It has to be the battery charger (mode of the inverter). Even if it is not charging the battery (but presumably floating the battery) it is still connected across the mains.

This charger has no reason not to be operating in Power Factor Correcting (PFC) mode. However I note that there are two completely unrelated things that are commonly included under the heading "power factor". One is the phase shift between current and voltage sine waves. The other is when the current waveform is far from sinusoidal, typically spikey -- called more specifically "harmonics". So-called PFC is really "harmonic reduction". It may well be reducing harmonics, but there may still be some inductance or capacitance that is causing a phase shift.

It may be the inductance of the LC filter needed to filter the PWM from the output of the inverter (when operating in inverter mode).
Last edited by weber on Fri, 26 Jun 2015, 14:17, edited 1 time in total.
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Post by coulomb » Fri, 26 Jun 2015, 18:45

weber wrote: It may be the inductance of the LC filter needed to filter the PWM from the output of the inverter (when operating in inverter mode).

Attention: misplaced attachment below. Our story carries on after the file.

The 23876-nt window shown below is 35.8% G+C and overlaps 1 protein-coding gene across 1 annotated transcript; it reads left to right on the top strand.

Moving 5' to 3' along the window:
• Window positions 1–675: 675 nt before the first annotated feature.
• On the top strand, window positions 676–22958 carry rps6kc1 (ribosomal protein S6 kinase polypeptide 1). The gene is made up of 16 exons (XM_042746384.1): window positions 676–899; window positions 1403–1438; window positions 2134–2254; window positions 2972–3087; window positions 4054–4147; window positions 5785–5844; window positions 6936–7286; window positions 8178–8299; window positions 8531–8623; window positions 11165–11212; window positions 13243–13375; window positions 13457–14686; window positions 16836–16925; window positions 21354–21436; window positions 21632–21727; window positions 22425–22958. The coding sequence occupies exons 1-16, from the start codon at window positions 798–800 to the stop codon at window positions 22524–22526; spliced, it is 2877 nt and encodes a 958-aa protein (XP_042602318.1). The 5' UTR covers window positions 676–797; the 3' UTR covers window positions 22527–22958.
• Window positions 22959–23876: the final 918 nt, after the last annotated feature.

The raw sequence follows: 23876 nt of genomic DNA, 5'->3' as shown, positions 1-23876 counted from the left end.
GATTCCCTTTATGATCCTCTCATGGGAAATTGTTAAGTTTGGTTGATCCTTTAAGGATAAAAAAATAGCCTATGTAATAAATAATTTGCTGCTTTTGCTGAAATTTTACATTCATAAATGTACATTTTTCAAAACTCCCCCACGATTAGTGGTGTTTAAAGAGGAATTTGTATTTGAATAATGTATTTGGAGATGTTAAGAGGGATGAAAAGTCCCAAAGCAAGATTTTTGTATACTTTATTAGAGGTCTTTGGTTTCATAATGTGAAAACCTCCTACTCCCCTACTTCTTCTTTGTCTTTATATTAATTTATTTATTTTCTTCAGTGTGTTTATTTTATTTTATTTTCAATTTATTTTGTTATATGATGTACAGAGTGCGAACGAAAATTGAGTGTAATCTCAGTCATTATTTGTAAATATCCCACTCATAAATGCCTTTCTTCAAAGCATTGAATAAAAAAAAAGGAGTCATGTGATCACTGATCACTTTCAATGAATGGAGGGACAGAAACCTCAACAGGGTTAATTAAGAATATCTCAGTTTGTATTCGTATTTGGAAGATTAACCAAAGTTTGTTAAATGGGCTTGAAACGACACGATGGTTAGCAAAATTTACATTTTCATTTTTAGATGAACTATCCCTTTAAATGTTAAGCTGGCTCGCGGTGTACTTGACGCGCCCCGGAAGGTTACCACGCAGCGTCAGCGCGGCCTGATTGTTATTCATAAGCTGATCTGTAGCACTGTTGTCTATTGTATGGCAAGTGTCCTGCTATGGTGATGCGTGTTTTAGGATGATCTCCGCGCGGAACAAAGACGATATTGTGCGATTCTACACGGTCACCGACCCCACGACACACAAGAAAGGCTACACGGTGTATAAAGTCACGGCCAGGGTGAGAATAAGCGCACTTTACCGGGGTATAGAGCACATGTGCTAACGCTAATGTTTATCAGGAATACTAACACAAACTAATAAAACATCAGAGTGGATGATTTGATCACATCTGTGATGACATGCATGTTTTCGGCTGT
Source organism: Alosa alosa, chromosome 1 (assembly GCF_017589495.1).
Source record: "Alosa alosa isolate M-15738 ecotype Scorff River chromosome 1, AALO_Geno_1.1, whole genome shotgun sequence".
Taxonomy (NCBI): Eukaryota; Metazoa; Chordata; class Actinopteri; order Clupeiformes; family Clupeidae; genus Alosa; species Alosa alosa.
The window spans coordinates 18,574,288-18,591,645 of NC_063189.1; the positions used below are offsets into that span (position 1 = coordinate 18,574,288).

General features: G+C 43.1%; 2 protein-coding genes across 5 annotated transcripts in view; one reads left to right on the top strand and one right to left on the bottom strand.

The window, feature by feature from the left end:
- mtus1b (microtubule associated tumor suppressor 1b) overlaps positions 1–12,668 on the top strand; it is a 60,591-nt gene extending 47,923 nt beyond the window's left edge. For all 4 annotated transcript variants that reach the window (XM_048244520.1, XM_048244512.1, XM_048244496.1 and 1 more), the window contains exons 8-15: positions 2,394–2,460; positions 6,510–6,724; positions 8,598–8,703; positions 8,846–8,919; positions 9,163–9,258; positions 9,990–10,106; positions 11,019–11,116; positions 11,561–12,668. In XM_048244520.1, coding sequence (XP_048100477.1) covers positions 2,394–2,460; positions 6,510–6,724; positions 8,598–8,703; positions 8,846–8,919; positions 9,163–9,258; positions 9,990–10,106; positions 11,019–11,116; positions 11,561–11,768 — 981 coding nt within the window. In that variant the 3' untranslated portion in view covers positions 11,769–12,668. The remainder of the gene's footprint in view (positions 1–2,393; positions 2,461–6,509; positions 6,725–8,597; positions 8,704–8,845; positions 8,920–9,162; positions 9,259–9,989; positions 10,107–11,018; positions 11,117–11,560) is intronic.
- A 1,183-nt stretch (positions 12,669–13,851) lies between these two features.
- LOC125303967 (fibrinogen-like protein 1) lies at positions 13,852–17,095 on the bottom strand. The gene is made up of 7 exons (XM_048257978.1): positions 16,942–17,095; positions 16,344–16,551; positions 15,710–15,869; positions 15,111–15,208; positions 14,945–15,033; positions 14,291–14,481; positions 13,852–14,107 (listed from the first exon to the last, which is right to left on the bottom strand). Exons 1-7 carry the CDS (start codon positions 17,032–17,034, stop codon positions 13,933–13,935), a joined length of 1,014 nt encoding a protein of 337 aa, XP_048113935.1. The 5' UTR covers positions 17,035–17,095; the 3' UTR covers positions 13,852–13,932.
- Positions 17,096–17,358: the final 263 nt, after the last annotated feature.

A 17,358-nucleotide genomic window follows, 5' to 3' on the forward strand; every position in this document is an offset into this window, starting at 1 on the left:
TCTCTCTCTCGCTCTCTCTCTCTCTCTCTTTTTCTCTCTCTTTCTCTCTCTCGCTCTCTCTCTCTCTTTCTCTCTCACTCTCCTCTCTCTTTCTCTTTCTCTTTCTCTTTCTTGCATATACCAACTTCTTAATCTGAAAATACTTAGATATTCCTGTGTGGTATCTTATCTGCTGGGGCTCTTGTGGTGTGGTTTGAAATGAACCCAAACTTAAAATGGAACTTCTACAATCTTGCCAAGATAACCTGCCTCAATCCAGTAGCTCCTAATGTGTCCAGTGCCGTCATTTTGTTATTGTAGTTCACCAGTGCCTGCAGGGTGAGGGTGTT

[ Edit: turns out this is not relevant, as Weber points out next post. ]

Actually, the inverter should be compensating for this phase shift. It basically sets its power by adjusting the phase shift between the inverter output and the mains; the inductor's voltage is the difference between these two, and is almost at ninety degrees to both. Its current will be ninety degrees out of phase with that voltage, so it will be in synch with the mains.

If the output of the inverter has the wrong *amplitude*, however, then the angle of the voltage across the inductor is no longer 90 degrees, and you end up with reactive power. It's easy to get this wrong, and end up with a poor power factor.

The other thing is that the mains is rarely perfectly sinusoidal, and typically has a good component of fifth and seventh harmonic in it. (I assume also third harmonic for single phase systems; I'm used to 3-phase systems at work; with three phase systems, the third harmonics often go away.) This can cause non-sinusoidal current, since it's hard for the inverter to match the distortion of the mains while maintaining a phase shift, and this can lead to poor power factor.